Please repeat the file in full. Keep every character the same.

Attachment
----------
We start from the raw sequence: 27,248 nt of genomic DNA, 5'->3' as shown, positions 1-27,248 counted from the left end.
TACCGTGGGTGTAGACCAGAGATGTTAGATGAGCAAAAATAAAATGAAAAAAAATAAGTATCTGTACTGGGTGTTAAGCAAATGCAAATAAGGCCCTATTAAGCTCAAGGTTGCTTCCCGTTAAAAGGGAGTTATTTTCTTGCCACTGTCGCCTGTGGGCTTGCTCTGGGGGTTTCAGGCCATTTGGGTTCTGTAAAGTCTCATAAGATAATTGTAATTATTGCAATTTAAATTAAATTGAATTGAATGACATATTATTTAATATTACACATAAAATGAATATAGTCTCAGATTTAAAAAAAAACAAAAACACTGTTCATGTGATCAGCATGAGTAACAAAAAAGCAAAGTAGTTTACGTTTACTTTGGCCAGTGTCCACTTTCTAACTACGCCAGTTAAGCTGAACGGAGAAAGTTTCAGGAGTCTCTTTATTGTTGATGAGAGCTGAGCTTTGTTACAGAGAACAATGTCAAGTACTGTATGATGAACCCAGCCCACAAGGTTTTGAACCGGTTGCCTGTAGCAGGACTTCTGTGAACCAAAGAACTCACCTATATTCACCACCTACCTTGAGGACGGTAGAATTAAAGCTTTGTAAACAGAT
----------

We start from the raw sequence: 27,248 nt of genomic DNA, 5'->3' as shown, positions 1-27,248 counted from the left end.
TACCGTGGGTGTAGACCAGAGATGTTAGATGAGCAAAAATAAAATGAAAAAAAATAAGTATCTGTACTGGGTGTTAAGCAAATGCAAATAAGGCCCTATTAAGCTCAAGGTTGCTTCCCGTTAAAAGGGAGTTATTTTCTTGCCACTGTCGCCTGTGGGCTTGCTCTGGGGGTTTCAGGCCATTTGGGTTCTGTAAAGTCTCATAAGATAATTGTAATTATTGCAATTTAAATTAAATTGAATTGAATGACATATTATTTAATATTACACATAAAATGAATATAGTCTCAGATTTAAAAAAAAACAAAAACACTGTTCATGTGATCAGCATGAGTAACAAAAAAGCAAAGTAGTTTACGTTTACTTTGGCCAGTGTCCACTTTCTAACTACGCCAGTTAAGCTGAACGGAGAAAGTTTCAGGAGTCTCTTTATTGTTGATGAGAGCTGAGCTTTGTTACAGAGAACAATGTCAAGTACTGTATGATGAACCCAGCCCACAAGGTTTTGAACCGGTTGCCTGTAGCAGGACTTCTGTGAACCAAAGAACTCACCTATATTCACCACCTACCTTGAGGACGGTAGAATTAAAGCTTTGTAAACAGAT